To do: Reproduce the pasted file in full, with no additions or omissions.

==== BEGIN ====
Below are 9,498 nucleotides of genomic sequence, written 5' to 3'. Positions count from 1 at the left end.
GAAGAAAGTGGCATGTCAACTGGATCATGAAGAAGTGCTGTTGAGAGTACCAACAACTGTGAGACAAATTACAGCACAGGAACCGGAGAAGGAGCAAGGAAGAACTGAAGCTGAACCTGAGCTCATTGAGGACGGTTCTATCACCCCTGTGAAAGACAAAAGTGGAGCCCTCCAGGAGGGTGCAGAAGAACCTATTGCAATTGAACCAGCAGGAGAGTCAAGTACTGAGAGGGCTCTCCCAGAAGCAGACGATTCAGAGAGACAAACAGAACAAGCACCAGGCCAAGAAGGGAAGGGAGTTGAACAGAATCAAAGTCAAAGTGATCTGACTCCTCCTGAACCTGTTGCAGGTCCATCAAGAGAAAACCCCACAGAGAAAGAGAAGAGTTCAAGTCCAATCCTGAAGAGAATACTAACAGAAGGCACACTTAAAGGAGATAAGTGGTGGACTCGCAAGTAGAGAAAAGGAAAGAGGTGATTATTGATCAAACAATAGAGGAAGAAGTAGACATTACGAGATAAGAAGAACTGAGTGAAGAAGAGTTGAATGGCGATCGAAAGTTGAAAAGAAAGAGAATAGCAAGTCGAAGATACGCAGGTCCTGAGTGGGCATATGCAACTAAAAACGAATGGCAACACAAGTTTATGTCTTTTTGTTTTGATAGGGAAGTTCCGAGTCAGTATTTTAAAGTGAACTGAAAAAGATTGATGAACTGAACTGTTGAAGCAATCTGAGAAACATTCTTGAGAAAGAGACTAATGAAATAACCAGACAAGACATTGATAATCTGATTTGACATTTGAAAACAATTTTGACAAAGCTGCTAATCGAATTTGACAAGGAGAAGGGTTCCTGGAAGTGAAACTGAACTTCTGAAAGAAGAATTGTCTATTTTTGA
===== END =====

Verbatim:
Below are 9,498 nucleotides of genomic sequence, written 5' to 3'. Positions count from 1 at the left end.
GAAGAAAGTGGCATGTCAACTGGATCATGAAGAAGTGCTGTTGAGAGTACCAACAACTGTGAGACAAATTACAGCACAGGAACCGGAGAAGGAGCAAGGAAGAACTGAAGCTGAACCTGAGCTCATTGAGGACGGTTCTATCACCCCTGTGAAAGACAAAAGTGGAGCCCTCCAGGAGGGTGCAGAAGAACCTATTGCAATTGAACCAGCAGGAGAGTCAAGTACTGAGAGGGCTCTCCCAGAAGCAGACGATTCAGAGAGACAAACAGAACAAGCACCAGGCCAAGAAGGGAAGGGAGTTGAACAGAATCAAAGTCAAAGTGATCTGACTCCTCCTGAACCTGTTGCAGGTCCATCAAGAGAAAACCCCACAGAGAAAGAGAAGAGTTCAAGTCCAATCCTGAAGAGAATACTAACAGAAGGCACACTTAAAGGAGATAAGTGGTGGACTCGCAAGTAGAGAAAAGGAAAGAGGTGATTATTGATCAAACAATAGAGGAAGAAGTAGACATTACGAGATAAGAAGAACTGAGTGAAGAAGAGTTGAATGGCGATCGAAAGTTGAAAAGAAAGAGAATAGCAAGTCGAAGATACGCAGGTCCTGAGTGGGCATATGCAACTAAAAACGAATGGCAACACAAGTTTATGTCTTTTTGTTTTGATAGGGAAGTTCCGAGTCAGTATTTTAAAGTGAACTGAAAAAGATTGATGAACTGAACTGTTGAAGCAATCTGAGAAACATTCTTGAGAAAGAGACTAATGAAATAACCAGACAAGACATTGATAATCTGATTTGACATTTGAAAACAATTTTGACAAAGCTGCTAATCGAATTTGACAAGGAGAAGGGTTCCTGGAAGTGAAACTGAACTTCTGAAAGAAGAATTGTCTATTTTTGA